Yes, it’s got some rather clunky editing going on, and the performances are of the ‘chewing the scenery’ type, but Stone’s home invasion thriller has a weird adult fairy tale vibe going on that makes it so unique.

Along for the wild ride is Warhol superstar Mary Woronov (just before she joined Roger Corman’s indie gang) – who shows off her athletic body during a rather bizarre knife fight, fading sex symbol Troy Donahue, soap star Christina Pickles, voice-over king Joseph Sirola, and (making his first feature) Richard Cox, who would find fame as the gay serial killer in William Friedkin’s Cruising. What a cast!

The Blu-ray features a new HD master from the original vault elements, so it looks as good as it will ever be and I must say that Beswick steals the show in her Morticia Addams-styled black attire and luscious red lipstick. Although Sirola’s obnoxious Trump-like Charlie does come in a close second. Given that, for years, Stone has tried to erase this film from his credits, it’s certainly one to seek out. The Scorpion release also has a great interview with Woronov (whose description of Stone had me howling) and Cox (who has some fun memories of working on the movie).

Dementia 13 | Francis Ford Coppola’s director’s cut is a must-have

I have been a huge fan of Dementia 13 ever since I bought it on VHS back in the 1980s. I’ve returned to it time and again because it just ticks so many boxes: the moody monochrome cinematography, the atmospheric harpsichord-heavy Ronald Stein score, the great use of the Sir Edwin Lutyens-styled 14th-century Howth Castle in Dublin, and another eccentric turn from one of my all-time favourite character actors, Patrick Magee. But the print I’ve been watching all these years has been quite poor.

So it was with much glee that I see Lionsgate Home Entertainment has released Francis Ford Coppola’s 1963 feature debut in a high-definition director’s cut (which was done back in 2017 by Coppola’s American Zoetrope) on Blu-ray as part of their Vestron Collector’s Series.

Luana Anders (who had just finished Roger Corman’s The Young Racers, and previously co-starred with Vincent Price in 1961’s The Pit and the Pendulum) plays recently widowed Louise Haloran, who keeps her husband’s death a secret in a bid to secure his inheritance.

But as she plots to exploit her ailing mother in law (Eithne Dunne) who continues to grieve over the tragic drowning of her daughter Kathleen, Louise’s plans are put in jeopardy by a maniac stalking the family estate. But who could it be? Brothers Richard (William Campbell) or Billy (Bart Patton), family physician Dr Justin Caleb (Magee), or someone else entirely?

Having seen the film countless times, I went straight to Coppola’s audio commentary – which was a blast. I’ve now gained a new appreciation of just how much the film is very much Coppola’s own. He not only directed but wrote the screenplay (which he readily admits was a cash-in on William Castle’s Homicidal, which was itself a rip on Hitchcock’s Psycho), and was very much involved in the film’s visual imagery. He was also the body double for the heart attack victim in the chilling opening scenes, the hand model for the film’s protagonist, Louise; and best of all, the 1962 Alfa Romeo Giulietta that features heavily was Coppola’s own pride and joy. One he wishes he still had – so do I! Oh, and I love the story he tells of how he became a hero after managing to keep a local pub open after closing time.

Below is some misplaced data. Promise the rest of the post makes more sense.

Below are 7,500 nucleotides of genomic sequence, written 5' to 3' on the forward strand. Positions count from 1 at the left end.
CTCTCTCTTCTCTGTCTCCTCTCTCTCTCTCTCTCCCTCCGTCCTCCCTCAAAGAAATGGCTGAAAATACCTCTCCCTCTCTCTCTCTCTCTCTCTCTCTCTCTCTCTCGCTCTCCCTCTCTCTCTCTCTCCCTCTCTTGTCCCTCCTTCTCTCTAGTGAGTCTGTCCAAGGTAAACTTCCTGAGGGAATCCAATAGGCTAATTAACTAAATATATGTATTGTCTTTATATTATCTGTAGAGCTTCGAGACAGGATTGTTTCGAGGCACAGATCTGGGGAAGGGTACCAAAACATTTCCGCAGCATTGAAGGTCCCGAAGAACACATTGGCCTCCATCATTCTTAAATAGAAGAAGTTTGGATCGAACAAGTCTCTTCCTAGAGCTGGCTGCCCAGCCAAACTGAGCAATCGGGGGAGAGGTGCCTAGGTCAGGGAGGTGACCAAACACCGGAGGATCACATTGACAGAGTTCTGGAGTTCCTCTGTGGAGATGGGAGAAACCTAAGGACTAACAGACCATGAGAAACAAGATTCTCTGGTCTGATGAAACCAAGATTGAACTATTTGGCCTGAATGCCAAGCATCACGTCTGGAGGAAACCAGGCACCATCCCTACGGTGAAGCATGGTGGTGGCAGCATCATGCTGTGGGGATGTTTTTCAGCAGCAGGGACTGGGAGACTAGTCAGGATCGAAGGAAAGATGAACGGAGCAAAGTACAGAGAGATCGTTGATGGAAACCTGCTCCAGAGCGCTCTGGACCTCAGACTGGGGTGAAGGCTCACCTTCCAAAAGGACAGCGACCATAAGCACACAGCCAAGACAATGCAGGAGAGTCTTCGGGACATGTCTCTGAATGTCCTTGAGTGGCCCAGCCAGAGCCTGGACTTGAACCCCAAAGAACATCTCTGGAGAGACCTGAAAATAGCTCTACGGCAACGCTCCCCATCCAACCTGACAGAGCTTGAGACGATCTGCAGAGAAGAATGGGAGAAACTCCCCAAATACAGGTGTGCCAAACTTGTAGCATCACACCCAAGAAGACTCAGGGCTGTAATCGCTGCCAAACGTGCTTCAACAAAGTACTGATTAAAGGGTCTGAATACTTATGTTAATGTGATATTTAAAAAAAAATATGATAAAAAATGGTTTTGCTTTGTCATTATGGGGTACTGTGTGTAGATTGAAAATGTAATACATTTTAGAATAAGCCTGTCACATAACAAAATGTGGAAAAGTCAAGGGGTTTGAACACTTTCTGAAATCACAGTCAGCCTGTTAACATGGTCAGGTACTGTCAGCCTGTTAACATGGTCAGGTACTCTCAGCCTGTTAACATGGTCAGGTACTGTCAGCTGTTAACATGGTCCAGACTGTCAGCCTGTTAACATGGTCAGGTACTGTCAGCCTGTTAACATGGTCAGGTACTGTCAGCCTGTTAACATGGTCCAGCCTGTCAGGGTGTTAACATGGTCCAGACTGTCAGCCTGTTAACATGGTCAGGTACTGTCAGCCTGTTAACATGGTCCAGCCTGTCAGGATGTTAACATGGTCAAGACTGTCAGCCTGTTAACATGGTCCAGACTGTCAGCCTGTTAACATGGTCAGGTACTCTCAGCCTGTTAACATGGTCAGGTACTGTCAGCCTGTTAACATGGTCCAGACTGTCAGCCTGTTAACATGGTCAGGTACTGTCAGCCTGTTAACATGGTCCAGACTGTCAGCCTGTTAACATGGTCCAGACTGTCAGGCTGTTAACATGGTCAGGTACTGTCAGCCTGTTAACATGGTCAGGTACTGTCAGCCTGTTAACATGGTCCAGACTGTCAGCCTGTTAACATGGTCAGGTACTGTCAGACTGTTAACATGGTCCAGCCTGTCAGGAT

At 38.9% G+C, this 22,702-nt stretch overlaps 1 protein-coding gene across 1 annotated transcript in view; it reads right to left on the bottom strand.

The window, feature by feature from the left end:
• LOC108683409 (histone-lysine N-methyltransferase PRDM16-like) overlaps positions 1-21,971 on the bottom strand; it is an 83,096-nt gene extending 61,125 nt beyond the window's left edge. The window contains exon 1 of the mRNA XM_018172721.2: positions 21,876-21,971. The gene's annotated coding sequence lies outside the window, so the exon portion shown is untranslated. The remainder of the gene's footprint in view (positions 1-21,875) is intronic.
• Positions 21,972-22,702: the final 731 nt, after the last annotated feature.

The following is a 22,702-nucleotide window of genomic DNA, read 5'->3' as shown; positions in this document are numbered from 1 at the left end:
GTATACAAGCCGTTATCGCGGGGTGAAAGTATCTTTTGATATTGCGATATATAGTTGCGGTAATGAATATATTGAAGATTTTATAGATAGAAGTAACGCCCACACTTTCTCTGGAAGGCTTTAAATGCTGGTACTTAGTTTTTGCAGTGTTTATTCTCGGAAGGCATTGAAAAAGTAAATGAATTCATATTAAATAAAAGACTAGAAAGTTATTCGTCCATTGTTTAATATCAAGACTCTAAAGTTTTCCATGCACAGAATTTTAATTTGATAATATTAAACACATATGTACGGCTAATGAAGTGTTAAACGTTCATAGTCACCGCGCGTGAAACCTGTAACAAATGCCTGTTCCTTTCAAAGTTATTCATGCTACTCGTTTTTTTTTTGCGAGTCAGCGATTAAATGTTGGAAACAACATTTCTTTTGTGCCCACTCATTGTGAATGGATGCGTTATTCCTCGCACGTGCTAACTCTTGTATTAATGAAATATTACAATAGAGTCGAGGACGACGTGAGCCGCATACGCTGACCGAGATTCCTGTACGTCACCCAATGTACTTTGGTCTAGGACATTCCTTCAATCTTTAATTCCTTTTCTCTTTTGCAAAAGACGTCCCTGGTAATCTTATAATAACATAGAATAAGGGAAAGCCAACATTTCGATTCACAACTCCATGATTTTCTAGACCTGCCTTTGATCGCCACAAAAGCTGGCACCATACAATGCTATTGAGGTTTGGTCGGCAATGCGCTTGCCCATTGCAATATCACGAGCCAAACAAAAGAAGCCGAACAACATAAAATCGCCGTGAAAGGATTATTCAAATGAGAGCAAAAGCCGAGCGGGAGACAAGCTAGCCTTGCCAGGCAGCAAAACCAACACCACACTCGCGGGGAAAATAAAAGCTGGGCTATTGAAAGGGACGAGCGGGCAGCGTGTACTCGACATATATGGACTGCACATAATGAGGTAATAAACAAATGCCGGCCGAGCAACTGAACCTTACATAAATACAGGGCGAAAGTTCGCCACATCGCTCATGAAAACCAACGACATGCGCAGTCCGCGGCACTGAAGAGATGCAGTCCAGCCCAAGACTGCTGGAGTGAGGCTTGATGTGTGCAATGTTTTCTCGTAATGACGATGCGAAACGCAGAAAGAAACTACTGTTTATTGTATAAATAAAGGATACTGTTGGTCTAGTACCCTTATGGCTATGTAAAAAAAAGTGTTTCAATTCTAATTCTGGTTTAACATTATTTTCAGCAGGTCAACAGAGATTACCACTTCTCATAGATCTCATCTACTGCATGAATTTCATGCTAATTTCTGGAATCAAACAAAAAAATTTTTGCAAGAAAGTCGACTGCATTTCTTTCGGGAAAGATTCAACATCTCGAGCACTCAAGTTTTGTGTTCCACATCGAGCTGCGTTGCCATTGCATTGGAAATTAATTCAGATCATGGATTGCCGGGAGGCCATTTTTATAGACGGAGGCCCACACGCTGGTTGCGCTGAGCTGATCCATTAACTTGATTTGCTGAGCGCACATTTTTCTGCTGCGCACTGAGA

Made on just $40,000 (half of which was money left over from Corman’s The Young Races production) at Ardmore Studios in Bray, Ireland, Coppola’s psychological axe-murder horror is a masterclass in effective economical film-making – but also one with great style, and some very haunting imagery (such as the transistor radio burbling distorted pop music as it sinks into the lake, and [spoiler] Louise’s tragic early demise a la Janet Leigh’s Marion Crane).

To preserve his vision, Coppola excised the additional scenes (filmed by Jack Hill) that producer Roger Corman had added. While it’s a shame they weren’t included as an extra, the film finally looks and sounds its best!

Special Features
• Introduction by Francis Ford Coppola
• Audio Commentary by director Francis Ford Coppola
• Prologue (Dementia 13 Test): In a nod to William Castle’s gimmicks, and to extend the film’s running time, this features a ‘shrink’ inviting the audience to take part in a survey that tests their mental state.

Amazon Blu-ray: https://bit.ly/Dementia13Vestron

The Snake Girl and The Silver Haired Witch | This 1968 tokusatsu terror tale is a terrific delight

Japanese director Noriaki Yuasa is best-know for Daiei Studios’ iconic Gamera series which he helmed from 1965 to 1980. In 1968, in between Gamera films, he turned his eye to adapting Kazuo Umezu’s classic 1966 horror manga Hebi shōjo (AKA Reptilia), about a shape-shifting snake woman, for the big screen. The result was The Snake Girl and the Silver-Haired Witch (Hebi musume to hakuhatsuma) – a tokusatsu terror tale that’s rarely been seen outside Japan since its release but gets a new life on Blu-ray from Arrow Video. And it’s a doozy.